You’re right about the lawyers tripping over one another…some “for” the nurse and others “against” the trucking company.

    • Post Scripts says:

      Thanks Tina, always the voice of reason.

      I’ve learned that the Mayor immediately issued an apology to the nurse, which sounds like he was on her side, at least to the extent it was the politically correct thing to do for votes. The Chief also reacted like a guilty party and immediately changed their police blood draw policy, but the story did not say how it was changed.

      My question to our readers would be, is there ever a circumstance where arresting the nurse for delaying or obstructing an officer in the performance of his official duties would be acceptable?

      Suppose he read the DOT regulations to the head nurse, he made it perfectly clear he had the legal right and still she refused, not once, not twice, but three times? Suppose, he had gone through the same process with the hospital administrator? Should he then walk away knowing he had the legal authority and the duty to secure evidence pursuant to federal law and that nurse was obstructing him?

  6. Peggy says:

    I’m with the nurse on this one. She read the hospitals policy on taking blood from and unconscious patient and can be seen clutching it in her hand as she’s being cuffed.

    The cops issue was with the hospital administration, not the nurse who was following the law as presented by her supervisors. I wonder how the cop would have behaved if he had been told to break the law as he understood it, by someone from another position of authority, like the FBI?

    Would the cop have complied or would he have demanded clarification from his supervisors? This nurse should have been able to contact her supervisors.

  7. Post Scripts says:

    I can certainly understand what you are saying Peggy. However, let me point out that the hospital policy does not supercede federal law. Had their policy been up to date with the law, the nurse would have been making the blood draw and that would be the end of this story.

    During the course of trying to get the blood draw, the cop actually did contact his supervisor, a police lieutenant, who instructed him to get the blood or make an arrest for obstruction of an officer in the performance of his duty.

    Also, the nurse did contact her supervisor. They had a conversation and the cop also had a conversation with the supervisor.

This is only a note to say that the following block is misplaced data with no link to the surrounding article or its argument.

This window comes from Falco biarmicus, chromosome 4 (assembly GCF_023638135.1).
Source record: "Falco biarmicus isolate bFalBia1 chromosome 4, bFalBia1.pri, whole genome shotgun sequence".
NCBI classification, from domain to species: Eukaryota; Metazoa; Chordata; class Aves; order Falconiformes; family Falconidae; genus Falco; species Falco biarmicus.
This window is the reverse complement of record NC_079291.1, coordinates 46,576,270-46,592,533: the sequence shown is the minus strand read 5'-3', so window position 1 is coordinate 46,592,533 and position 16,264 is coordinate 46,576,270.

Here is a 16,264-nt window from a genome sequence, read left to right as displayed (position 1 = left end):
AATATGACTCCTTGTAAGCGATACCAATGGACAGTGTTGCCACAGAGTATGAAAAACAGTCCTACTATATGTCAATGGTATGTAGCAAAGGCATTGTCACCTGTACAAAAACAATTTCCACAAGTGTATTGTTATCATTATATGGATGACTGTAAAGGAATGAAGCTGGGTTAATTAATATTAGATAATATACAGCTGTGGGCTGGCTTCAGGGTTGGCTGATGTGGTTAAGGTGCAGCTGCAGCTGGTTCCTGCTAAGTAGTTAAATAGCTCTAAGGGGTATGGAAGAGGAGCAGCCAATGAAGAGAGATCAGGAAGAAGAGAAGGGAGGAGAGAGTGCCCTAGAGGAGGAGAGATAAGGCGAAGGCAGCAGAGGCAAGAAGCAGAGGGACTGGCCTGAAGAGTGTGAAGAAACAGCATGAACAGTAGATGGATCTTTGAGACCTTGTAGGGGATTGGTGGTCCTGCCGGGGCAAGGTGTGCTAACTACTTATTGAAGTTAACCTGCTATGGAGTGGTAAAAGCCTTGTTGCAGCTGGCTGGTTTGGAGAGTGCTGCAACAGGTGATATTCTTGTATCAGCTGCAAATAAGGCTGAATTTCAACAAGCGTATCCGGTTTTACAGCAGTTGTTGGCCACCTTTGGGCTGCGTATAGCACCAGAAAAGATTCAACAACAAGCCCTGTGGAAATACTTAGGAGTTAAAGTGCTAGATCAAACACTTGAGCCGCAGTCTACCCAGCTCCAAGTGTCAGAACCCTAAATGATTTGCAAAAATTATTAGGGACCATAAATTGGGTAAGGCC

Now, all this being said, I tend to agree more with the nurse than the cop. I think there was a little “contempt of cop” going on here and that led to some bad judgement, i.e. the detective put the haebeus grabbus on the nurse.

    The cops were legally right, as the law states, but they were wrong when it comes to public relations and the possible lawsuit it could spark. I think a telephonic search warrant could have been obtained in about 30 minutes and that would have made everyone happy, even though it was not necessary. Afterwards, the hospital administrator could review in detail with an attorney the federal DOT law and make the necessary correction to their blood draw policy and this would have prevented a similar future event.

    This is going to be an interesting case, because you know its far from over.

  8. Post Scripts says:

    The Salt Lake City Council issued a statement at Tuesday’s formal meeting. Chairman Stan Penfold said that “all seven council members” shared the public’s concern about the incident.

    “We stand united in our believe that it is unacceptable,” he said. “It was especially frustrating in light of all the progress the police department has made recently on [de-escalation] training. This is a big step back on those efforts, which is disappointing.”

    • Tina says:

      I’m not in a position to defend either the nurse or the cop so much is left out of the account.

      I’ll tell you one thing, when/if the courts (or insurance guys) get hold of this they will want to know whether the driver was sober or drunk and why, if there is no blood work available, testing was not done.

      It seems odd to me that local officials didn’t address this issue and assure the public that appropriate testing was carried out in consideration for their safety. But of course that might make the cop’s actions seem more appropriate and we can’t have that. I have no use for administrative types that undermine the authority they expect these men and women in uniform to exert.

      I don’t get the nurse. She should assume the cop might have more intimate knowledge of the law…it’s his profession. Unless he was being a real jerk, and I find that unlikely in a hospital setting, it seems to me that had she cooperated the two of them could have found a way to get what needed to be done, legally accomplished…even if it took them some time and effort.